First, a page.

Vehicle owners spend substantial money on new vehicles with standard and optional safety systems. However, many choose to deactivate ADAS systems or decline to have needed calibration services performed. Reasons include cost, lack of confidence the systems work, drivers’ perceptions that they are not needed, being distracted from warning indicators and inconvenience. This is a major problem. Safety systems will not operate properly if not calibrated properly or if they are deactivated. This could lead to unnecessary accidents.
Thought #4: The business case for adding calibration capabilities must be made.
The researchers for the AASA study on ADAS interviewed hundreds of shop owners. Verbatims and anecdotal comments varied, but many of the comments were similar to the ones listed below:
Justifying the investment in dedicated space, training and equipment is not a simple task, but the industry must take the initiative to support the independent shops in this endeavor. The items listed below are some of the various aspects of servicing and calibrating ADAS, which must be considered before investing in the business.
- Required Dedicated Space
- Regional VIO
- Regional VIO with ADAS Functionality
- Investment Required
- Regional Calibration Capacity
- Potential Loss of Business over Time without Calibration Service
- Potential ROI
Thought #5: There are lots of opportunities to grow and expand one’s ADAS knowledge base at AAPEX.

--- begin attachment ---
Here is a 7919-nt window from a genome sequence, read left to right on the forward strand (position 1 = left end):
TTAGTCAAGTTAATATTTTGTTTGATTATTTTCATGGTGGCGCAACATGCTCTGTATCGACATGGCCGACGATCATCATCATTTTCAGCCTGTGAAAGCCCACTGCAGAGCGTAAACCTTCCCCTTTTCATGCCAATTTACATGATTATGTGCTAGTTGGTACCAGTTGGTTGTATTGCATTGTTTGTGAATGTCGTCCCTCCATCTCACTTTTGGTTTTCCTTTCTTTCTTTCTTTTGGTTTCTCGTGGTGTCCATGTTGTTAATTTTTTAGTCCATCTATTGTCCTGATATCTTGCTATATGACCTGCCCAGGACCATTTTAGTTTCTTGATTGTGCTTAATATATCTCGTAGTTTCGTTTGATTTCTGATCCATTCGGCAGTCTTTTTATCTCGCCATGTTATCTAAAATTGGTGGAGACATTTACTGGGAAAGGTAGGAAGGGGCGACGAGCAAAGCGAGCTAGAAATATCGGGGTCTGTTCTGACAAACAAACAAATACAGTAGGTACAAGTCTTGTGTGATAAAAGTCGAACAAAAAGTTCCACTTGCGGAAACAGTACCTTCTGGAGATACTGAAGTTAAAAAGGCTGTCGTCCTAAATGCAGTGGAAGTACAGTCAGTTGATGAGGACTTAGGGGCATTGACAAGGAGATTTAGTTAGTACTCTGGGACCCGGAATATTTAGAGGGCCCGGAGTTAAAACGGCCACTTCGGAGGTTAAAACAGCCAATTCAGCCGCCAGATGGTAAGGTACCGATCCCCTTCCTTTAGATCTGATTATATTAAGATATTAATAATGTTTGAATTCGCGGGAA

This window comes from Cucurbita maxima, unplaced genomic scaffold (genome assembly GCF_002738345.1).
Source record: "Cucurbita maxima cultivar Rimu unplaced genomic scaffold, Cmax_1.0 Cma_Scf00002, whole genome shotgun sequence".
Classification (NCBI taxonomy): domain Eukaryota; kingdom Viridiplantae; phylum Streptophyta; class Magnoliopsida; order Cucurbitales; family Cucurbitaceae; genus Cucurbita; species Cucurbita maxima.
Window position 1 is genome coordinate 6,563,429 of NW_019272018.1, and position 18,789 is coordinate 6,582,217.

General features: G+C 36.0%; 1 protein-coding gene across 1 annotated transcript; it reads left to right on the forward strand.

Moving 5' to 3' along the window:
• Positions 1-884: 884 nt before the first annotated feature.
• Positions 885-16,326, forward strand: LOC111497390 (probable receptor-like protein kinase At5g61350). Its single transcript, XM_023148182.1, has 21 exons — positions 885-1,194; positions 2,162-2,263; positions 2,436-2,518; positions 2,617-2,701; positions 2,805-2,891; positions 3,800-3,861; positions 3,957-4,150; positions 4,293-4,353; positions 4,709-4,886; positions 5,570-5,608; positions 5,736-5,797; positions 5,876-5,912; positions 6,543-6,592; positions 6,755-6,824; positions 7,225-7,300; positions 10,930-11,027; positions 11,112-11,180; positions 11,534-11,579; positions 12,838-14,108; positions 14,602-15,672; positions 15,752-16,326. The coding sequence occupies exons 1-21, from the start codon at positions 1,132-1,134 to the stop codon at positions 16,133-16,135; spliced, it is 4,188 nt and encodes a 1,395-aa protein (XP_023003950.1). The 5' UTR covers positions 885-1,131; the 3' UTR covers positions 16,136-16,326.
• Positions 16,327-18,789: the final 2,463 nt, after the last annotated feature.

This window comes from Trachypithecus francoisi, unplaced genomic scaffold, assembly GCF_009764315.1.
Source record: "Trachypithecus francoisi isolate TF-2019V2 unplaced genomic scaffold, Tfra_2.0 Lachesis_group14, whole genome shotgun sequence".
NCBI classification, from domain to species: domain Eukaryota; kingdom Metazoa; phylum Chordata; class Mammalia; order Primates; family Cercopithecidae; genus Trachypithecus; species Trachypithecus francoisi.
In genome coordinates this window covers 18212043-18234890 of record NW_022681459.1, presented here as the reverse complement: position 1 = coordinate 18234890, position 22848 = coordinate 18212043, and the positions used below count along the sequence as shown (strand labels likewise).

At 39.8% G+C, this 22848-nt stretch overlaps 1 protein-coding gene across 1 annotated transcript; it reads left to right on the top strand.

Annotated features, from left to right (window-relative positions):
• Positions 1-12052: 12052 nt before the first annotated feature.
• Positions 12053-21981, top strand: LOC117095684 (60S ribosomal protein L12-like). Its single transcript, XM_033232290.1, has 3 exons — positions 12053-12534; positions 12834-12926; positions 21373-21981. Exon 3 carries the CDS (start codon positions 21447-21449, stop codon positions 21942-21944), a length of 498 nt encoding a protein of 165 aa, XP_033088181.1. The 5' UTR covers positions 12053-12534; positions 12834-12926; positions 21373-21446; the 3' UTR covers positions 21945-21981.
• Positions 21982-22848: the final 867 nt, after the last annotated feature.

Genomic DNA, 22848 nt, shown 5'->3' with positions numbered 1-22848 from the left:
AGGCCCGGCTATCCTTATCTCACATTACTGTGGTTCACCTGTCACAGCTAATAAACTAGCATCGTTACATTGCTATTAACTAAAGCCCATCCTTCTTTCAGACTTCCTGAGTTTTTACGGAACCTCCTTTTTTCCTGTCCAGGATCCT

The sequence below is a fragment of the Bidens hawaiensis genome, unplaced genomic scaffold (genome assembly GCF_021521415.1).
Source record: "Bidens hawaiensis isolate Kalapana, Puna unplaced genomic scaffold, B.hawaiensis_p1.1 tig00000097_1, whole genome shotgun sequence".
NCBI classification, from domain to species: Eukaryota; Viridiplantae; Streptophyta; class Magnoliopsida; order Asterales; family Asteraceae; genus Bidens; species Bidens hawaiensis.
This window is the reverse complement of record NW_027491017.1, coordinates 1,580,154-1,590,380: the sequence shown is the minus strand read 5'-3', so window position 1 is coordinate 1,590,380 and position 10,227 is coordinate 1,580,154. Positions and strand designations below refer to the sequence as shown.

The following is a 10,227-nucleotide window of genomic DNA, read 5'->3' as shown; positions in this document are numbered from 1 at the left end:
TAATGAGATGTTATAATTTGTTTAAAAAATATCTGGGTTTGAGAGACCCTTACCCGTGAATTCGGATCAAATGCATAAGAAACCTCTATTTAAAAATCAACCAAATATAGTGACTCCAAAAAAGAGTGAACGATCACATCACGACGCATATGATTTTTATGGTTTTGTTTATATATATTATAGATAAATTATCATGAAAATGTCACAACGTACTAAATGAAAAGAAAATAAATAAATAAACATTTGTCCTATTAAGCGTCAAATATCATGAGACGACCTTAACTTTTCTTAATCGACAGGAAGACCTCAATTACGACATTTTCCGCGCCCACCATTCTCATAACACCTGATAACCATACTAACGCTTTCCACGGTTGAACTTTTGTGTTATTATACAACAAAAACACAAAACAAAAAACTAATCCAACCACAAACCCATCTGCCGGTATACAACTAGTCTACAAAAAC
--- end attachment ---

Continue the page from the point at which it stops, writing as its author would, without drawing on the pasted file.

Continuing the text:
It can be daunting for shop owners and technicians to gather accurate and useful information to set themselves up for a successful ADAS growth/expansion plan. The 2022 AAPEX event will make this task much simpler.
AAPEX will provide opportunities to explore new technologies, new ways to calibrate systems and new providers of ADAS components. Much of this will be located in the Repair Shop HQ and in Joe’s Garage. All shop owners, service advisors and professional technicians should visit Joe’s Garage to experience the full-size lifts, running vehicles, ADAS calibration demonstrations, tool suppliers, diagnostic technologies, shop management systems and much more.
AAPEX also will provide education sessions that cover the technical side of ADAS, shop business planning, the future of vehicle technology, electrification of the car fleet and overall industry trends that will directly impact repair facilities. It is the most cost-effective “vehicle” for accessing the latest information needed to grow and ADAS calibration service.
Thought #6: The aftermarket’s history indicates it will figure this out.
Hello! There is no new revelation here. The independent aftermarket has consistently innovated throughout the automotive industry’s history to engineer and reverse engineer components, parts, systems, tools and chemicals. These developments and ensuring the industry’s technicians are trained on the latest vehicle technologies/architectures have kept the U.S. motoring public operating safely on our roads.
We could list dozens of technology challenges and automotive industry changes in direction, but we all know the independent aftermarket will adapt. It is an exciting industry, and there is little doubt that we will address the ADAS headwinds, grow business and keep the U.S. fleet of passenger vehicles operating correctly and safely.
May 23, 2022